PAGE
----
Eleven years ago today I broke my neck and foot and sustained a severe concussion at a Boston production of Sleep No More. I was taking in this annoyingly avant-garde staging of Macbeth (yes, the cursed play) with my best friend and first boyfriend, all of us reunited for our 20th high school reunion, when I pushed through one of its many mysterious curtains to….fall in the darkness onto a hardwood floor from a stage 15 feet above. The Punch Drunk players had been too punch drunk to safely rope it off, apparently.
Every year, my body reminds me of the anniversary of this accident by rebooting my symptoms, and every year I am shocked anew. This year–the last of my 40s, the worst in our country’s history–my neck and back spasms are particularly acute. I have not walked or stood without debilitating pain for five days now. I am terrified of being alone while this vulnerable. I am terrified I won’t regain my health. Both fears are well grounded in reality.
Yesterday I bottomed out and am still in that abyss. It is from here that I am writing to you. It started with landlord troubles, which always scare me because I fear losing my home. Then a dear friend forgot to come by (he had good reason) so I wallowed in dirty clothes and dirty dishes I could not clean myself. Then my sometimes lover once again did not check up on me and did not have a good reason, which is why he is only a sometimes lover and I am a fool for still knowing him. Another friend surprised me with his brand of practical magic–I don’t want to gloss over this–but by evening my spasms were so bad I had to crawl into the kitchen to feed Grace. Afterward she pounced on the couch with uncharacteristic force and two of its legs flew off. Then a reproduction painting I’d found at a flea market flew off the wall and the glass encasing it shattered on my bedroom rug. I am too injured to clean that glass myself. So I feel trapped because I am trapped–afraid to walk lest I step on a shard I’m too injured to extract myself.
I am not making any of this up. I wasn’t even going to include that detail about the painting because it seems so unlikely except that I googled “woman floating in darkness” as I was searching for images for this piece, and the painting that had just broke appeared in the results. That is when I learned it was entitled “Hope.”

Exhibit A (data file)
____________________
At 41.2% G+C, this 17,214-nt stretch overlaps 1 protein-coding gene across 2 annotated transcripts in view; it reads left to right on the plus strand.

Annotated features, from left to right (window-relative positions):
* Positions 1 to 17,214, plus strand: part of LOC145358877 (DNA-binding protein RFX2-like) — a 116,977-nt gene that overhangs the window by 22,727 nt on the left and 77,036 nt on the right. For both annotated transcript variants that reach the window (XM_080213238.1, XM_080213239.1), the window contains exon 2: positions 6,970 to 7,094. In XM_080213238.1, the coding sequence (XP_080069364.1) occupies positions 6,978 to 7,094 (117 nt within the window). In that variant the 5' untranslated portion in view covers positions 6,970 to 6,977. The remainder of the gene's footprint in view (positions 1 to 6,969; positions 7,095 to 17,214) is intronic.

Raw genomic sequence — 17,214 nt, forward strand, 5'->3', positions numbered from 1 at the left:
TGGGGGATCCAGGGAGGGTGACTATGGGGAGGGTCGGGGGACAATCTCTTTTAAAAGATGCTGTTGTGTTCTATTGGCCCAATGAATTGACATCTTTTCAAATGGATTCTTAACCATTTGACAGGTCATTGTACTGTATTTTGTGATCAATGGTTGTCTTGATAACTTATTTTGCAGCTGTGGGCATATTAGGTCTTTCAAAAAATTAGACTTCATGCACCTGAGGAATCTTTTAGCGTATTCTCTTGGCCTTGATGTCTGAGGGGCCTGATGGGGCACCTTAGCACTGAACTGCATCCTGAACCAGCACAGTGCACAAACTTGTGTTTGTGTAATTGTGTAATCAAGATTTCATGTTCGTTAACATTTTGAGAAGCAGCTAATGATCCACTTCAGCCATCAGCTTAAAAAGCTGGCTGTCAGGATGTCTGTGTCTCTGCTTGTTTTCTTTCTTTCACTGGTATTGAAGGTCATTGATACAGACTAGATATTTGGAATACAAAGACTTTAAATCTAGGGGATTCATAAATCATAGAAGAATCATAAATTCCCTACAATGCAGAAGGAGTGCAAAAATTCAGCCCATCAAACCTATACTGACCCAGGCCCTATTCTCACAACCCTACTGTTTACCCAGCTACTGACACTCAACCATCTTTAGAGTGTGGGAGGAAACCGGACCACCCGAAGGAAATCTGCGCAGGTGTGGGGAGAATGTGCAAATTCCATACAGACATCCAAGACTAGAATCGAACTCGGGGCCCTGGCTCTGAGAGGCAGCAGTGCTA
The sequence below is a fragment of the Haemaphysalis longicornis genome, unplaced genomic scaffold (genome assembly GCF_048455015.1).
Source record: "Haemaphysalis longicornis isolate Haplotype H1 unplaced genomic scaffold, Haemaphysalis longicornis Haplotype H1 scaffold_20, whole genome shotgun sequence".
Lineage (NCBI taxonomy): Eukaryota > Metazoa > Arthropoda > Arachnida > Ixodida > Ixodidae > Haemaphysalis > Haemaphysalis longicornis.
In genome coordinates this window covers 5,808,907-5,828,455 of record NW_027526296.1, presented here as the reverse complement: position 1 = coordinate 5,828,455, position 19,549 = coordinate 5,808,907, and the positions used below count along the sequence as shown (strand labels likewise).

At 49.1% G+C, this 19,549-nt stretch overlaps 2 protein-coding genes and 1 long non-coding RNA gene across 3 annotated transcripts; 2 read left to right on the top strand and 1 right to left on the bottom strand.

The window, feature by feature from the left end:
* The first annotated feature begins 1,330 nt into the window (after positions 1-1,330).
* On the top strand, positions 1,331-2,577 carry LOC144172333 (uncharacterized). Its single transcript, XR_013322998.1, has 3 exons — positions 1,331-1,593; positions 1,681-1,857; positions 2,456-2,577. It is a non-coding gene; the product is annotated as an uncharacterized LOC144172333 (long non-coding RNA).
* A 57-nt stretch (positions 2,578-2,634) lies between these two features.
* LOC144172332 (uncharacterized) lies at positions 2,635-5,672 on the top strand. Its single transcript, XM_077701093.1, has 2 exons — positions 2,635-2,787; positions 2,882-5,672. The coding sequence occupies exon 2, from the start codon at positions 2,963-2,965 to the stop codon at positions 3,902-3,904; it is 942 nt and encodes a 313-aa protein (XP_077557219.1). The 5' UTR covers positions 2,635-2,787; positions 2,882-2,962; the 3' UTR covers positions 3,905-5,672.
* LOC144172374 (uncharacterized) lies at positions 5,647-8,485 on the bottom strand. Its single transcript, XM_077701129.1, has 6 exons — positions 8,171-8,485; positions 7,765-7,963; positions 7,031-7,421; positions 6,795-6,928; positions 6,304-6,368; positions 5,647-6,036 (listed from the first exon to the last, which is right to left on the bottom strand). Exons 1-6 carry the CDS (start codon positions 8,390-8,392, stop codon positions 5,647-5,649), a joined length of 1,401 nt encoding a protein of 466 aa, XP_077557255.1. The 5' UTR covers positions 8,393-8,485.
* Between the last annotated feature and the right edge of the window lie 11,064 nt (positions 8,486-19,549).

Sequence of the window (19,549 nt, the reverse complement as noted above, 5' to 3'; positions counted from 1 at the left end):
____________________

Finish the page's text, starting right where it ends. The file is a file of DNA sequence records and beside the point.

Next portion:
This is the first time I am writing about my accident. At first I was silent because I was knee-deep in a lawsuit and later because I wished to forget this terrifying experiences entirely. I still don’t want to write about it much, but one detail has been so hijacking me that I’m sharing it here. As I was being wheeled into X Ray that night, I grabbed the hands of my friends and said, “I’m going to quit my job at Us Weekly and work as a psychic.” Everyone took that declaration as a sign of severe cognitive impairment. I think I did, too. But I never worked another day at the gossip magazine where I’d aided the ascent of such bloviating bottom-feeders as Donald Trump. Instead I began to build a very different life–one I’m still trying to stabilize, one in which every lesson is incorporated into my burgeoning intuitive practice.I wonder if that’s what the recurrence of these symptoms are about today. I wonder if once again they will produce much-needed revelations so I may be of greater service to myself and others. But I know only one thing for sure: I experience the unknown, any unknown, as pure terror–as lying awake and alone in the dark, helpless in fear and pain. Precisely where I was last night and am right now– on some level still hurtling blindly off a stage I didn’t know I was on.
To get back up I need to surrender to the unconscious–to sleep, perchance to dream. I need to accept that hope is predicated on the acceptance of the unknown. That our bodies are time travelers’ maps, and that terrible accidents are also scavenger hunt clues, terrible and terrific coincidences that in fact are not coincidences so much as breadcrumb trails to better places. Which I find so hard to swallow because crumbs are all I’ve ever known and I’m very very sick of them. I do not know what it will take for me to learn a different way, but this is what I most wish to learn.
Thank you from the bottom of my heart to all who have extended a hand, both this week and over this very fraught last decade. I hope to better meet you in the days and decades to come. I hope to trust.